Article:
- The minimum wage as a percentage of median income above 50-60% can a detrimental impact the broader economy. Ref below "Proposal 13: Designing Thoughtful Minimum Wage Policy at the State and Local Levels".
- An annual increase of more than 10% of a minimum wage can also have a detrimental impact the broader economy.
A preliminary example of how an incremental increase could be scheduled is as follows:
An incremental increase could provide increased income to low-wage workers while at the same time help businesses that would need to comply with the law (those with more than 25 employees with several other exceptions) to adjust wages and payrolls and to phase in the increases with less adverse impacts. A six-year incremental scheduled would see the minimum wage increase a total of 85% at 10.82% on average per year.
There are many studies on the topic of minimum wage. Generally there appears to be agreement on what the Congressional Budget Office stated in 2012 -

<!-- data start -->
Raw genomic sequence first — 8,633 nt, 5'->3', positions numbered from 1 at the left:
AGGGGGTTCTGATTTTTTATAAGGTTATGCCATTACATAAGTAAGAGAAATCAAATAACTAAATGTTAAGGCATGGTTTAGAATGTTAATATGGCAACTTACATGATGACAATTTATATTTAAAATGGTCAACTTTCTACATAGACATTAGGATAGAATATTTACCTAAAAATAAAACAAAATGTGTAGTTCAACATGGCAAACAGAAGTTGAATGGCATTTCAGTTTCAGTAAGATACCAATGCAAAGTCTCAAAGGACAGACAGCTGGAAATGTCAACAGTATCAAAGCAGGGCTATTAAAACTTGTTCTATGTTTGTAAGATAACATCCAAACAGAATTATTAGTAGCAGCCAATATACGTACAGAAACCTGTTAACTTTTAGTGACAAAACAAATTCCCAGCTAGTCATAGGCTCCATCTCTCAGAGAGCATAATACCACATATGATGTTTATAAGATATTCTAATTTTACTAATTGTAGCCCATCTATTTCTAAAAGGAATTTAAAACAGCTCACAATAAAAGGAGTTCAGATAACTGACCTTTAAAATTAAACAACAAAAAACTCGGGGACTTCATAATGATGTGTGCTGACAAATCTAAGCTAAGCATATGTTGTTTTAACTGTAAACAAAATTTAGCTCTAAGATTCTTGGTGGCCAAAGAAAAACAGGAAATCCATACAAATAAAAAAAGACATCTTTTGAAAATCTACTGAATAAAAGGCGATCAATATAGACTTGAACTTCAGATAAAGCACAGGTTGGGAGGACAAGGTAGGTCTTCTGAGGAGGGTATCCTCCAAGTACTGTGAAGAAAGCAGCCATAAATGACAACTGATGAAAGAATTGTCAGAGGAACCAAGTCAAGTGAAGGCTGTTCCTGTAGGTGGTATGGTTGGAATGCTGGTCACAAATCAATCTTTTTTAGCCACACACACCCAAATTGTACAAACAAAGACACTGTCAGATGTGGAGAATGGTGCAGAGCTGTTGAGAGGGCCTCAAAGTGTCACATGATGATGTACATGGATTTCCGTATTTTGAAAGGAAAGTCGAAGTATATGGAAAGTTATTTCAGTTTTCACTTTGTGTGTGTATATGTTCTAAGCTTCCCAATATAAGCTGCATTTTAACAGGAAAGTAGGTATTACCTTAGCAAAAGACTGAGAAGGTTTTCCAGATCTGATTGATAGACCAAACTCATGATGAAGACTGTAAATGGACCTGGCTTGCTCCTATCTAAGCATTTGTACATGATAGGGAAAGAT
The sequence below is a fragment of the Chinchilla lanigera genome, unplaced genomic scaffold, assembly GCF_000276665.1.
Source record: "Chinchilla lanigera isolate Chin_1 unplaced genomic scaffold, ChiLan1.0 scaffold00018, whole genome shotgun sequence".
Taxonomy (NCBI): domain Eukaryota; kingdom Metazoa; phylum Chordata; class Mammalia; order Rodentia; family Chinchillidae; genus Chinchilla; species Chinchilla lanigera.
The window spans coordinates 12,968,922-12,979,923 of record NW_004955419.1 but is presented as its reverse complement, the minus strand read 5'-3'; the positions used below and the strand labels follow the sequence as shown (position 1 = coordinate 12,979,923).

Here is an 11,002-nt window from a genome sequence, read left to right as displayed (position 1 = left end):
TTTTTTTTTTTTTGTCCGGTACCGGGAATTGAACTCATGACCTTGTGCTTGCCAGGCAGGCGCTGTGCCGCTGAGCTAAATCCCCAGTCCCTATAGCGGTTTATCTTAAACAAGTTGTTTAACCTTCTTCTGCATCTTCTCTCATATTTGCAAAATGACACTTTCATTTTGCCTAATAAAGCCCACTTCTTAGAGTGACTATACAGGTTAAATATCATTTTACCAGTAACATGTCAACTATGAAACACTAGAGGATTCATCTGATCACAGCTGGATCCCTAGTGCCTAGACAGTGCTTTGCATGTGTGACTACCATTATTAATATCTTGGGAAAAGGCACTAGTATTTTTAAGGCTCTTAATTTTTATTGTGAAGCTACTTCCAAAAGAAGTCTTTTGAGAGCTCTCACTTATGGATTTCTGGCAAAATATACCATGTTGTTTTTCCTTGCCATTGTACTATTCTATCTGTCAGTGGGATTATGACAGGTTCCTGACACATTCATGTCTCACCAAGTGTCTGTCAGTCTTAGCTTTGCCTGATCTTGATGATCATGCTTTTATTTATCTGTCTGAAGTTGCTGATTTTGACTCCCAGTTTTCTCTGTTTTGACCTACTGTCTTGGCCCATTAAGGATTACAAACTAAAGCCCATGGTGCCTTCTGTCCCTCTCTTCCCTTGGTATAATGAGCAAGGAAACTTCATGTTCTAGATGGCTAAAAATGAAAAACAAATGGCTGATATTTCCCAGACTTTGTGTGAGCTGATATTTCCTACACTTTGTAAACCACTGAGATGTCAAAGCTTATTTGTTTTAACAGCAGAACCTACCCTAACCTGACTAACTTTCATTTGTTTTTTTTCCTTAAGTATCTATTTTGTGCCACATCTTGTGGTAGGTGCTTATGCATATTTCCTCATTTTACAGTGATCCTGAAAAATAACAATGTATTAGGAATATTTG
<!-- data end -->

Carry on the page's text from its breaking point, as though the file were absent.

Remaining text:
"Raising the minimum wage would increase family income for many low-wage workers, moving some of them out of poverty. But some jobs for low-wage workers would probably be eliminated and the income of those workers would fall substantially."
Although in the case of Ordinance 621-16, it appears that what is being proposed, an increase by January 2017 to $15.00 would represent the highest increase in the shortest period of time as anywhere in the country, See "Politifact Ohio - $15-per-hour proposal in Cleveland 'most aggressive' increase in US?", 04.25.2016
REF: CBO, The Effects of a Minimum-Wage Increase on Employment and Family Income, .02.18.2014.